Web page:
Sunday, May 11, 2014

Elmore Leonard on Words and Writing

On Tuesday January 24, 2012, I had the great pleasure of seeing Elmore Leonard speak at the Center for Fiction here in New York City. These are some of Leonard's words of wisdom from one of the most extraordinary careers in writing.

"I don't write seriously. I always write having fun."

"[My style is] simple, declarative sentences telling a story ... I think."

"I write three pages to get one. I revise continually as I go."

"I don't want to appear smart. I want to tell a story."

On dialog: "Don't you hear people talking in your head? That's all it is. Use it."

"I never introduce or inject myself into the story. I'm nowhere to be found. I never use a word my characters wouldn't use."

"I don't like to write about weather."

"Verbs other than 'said' call attention to themselves. You're mucking it up with your 'ly' words."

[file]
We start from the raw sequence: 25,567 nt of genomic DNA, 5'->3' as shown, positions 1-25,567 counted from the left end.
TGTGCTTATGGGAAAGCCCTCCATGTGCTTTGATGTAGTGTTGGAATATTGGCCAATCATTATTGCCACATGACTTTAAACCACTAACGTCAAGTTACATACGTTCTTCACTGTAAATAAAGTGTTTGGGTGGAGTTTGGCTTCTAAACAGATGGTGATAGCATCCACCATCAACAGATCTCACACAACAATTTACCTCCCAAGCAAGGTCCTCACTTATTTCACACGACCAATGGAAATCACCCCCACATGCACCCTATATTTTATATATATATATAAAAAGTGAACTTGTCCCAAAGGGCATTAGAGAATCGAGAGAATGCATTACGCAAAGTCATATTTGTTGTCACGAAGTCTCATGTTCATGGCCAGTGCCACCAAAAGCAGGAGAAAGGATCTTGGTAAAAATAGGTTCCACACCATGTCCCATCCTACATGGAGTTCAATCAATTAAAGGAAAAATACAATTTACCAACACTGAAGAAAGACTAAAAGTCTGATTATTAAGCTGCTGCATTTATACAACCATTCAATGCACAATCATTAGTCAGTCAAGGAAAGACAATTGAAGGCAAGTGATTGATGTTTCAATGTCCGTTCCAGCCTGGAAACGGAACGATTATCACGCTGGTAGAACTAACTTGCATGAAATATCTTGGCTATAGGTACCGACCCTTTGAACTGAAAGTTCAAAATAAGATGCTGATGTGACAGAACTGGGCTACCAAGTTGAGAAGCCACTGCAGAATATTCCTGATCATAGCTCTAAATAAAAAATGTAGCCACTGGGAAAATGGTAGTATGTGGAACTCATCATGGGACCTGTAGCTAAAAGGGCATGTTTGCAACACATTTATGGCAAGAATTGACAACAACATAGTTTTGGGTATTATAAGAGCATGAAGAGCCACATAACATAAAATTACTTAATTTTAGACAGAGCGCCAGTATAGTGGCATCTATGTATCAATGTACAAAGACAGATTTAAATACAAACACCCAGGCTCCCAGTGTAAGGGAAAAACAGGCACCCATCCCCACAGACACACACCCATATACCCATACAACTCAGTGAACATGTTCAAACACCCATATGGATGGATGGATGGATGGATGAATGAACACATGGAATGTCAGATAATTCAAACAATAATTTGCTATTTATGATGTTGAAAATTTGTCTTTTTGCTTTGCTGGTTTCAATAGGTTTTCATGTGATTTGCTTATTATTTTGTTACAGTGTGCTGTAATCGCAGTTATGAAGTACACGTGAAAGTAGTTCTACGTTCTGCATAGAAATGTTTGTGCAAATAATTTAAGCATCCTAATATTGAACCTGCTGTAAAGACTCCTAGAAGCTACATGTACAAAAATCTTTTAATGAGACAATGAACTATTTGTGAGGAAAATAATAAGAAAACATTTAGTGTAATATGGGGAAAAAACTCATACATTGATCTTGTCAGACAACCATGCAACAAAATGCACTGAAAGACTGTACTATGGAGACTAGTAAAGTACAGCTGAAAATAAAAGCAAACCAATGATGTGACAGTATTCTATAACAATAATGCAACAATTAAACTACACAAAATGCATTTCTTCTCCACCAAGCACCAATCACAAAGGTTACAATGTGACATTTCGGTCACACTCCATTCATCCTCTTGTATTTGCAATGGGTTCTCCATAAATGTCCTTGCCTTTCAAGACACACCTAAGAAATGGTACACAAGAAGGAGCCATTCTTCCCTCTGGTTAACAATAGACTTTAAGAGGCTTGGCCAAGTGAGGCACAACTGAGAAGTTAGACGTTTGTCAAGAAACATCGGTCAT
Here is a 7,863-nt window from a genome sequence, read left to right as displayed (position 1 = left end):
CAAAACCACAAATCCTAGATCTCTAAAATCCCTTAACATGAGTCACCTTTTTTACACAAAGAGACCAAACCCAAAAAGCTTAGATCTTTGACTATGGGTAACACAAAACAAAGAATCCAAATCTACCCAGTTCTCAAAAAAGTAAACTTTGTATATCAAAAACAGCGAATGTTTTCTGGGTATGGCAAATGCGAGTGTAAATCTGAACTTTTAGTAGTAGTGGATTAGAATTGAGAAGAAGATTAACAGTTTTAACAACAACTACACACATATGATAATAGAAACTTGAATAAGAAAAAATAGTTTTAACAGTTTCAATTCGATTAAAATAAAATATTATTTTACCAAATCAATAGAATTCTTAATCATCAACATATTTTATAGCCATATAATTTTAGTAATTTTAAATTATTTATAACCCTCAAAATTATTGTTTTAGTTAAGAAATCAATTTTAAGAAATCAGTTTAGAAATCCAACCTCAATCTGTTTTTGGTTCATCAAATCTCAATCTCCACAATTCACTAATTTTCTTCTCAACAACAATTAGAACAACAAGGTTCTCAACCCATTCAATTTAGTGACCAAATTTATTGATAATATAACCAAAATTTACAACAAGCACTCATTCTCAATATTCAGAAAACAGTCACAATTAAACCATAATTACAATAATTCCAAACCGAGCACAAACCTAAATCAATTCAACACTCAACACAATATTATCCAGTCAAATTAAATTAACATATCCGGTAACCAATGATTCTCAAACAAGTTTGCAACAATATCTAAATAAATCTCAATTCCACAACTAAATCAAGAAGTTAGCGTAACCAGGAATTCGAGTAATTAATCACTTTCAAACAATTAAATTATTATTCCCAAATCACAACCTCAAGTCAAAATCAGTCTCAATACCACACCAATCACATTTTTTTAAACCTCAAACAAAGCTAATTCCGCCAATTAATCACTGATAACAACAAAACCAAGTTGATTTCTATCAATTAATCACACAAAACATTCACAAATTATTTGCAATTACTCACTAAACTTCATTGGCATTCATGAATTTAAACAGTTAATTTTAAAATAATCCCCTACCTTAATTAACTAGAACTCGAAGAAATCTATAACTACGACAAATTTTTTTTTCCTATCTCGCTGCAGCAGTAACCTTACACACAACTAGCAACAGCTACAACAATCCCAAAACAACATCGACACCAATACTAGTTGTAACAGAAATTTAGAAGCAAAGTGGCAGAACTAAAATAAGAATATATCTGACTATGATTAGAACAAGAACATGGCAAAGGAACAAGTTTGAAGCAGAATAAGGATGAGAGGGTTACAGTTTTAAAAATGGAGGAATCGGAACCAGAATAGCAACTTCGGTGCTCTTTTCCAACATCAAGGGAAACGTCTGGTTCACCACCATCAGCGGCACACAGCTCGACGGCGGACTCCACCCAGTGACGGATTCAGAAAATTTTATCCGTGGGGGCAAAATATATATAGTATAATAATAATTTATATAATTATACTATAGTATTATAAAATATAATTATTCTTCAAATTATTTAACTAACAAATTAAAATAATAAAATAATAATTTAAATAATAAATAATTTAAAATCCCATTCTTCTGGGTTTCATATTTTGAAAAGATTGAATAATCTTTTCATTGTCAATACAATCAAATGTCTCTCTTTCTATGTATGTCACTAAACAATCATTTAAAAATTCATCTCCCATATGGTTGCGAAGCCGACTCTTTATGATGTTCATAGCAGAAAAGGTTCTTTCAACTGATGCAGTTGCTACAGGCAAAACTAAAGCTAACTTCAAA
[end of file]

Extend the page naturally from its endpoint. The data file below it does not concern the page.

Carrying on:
"When I get to the last page, it is done."

"After 45 books I'm excited about the next one."


  1. Cullen, thanks for sharing these quotes from Elmore Leonard. Did you get to meet him? I have read his "10 Rules of Writing" and one of the rules that caught my attention was the importance he gave to dialogue as opposed to description of people and places.

  2. I used to use Leonard's Ten Rules to teach undergraduate journalism students. If you write your story around quotes from the people you interview, it's hard to go wrong . . .When I write dialog myself, I approach it like a reporter: what would the people say (and how), what questions would I ask them. . .


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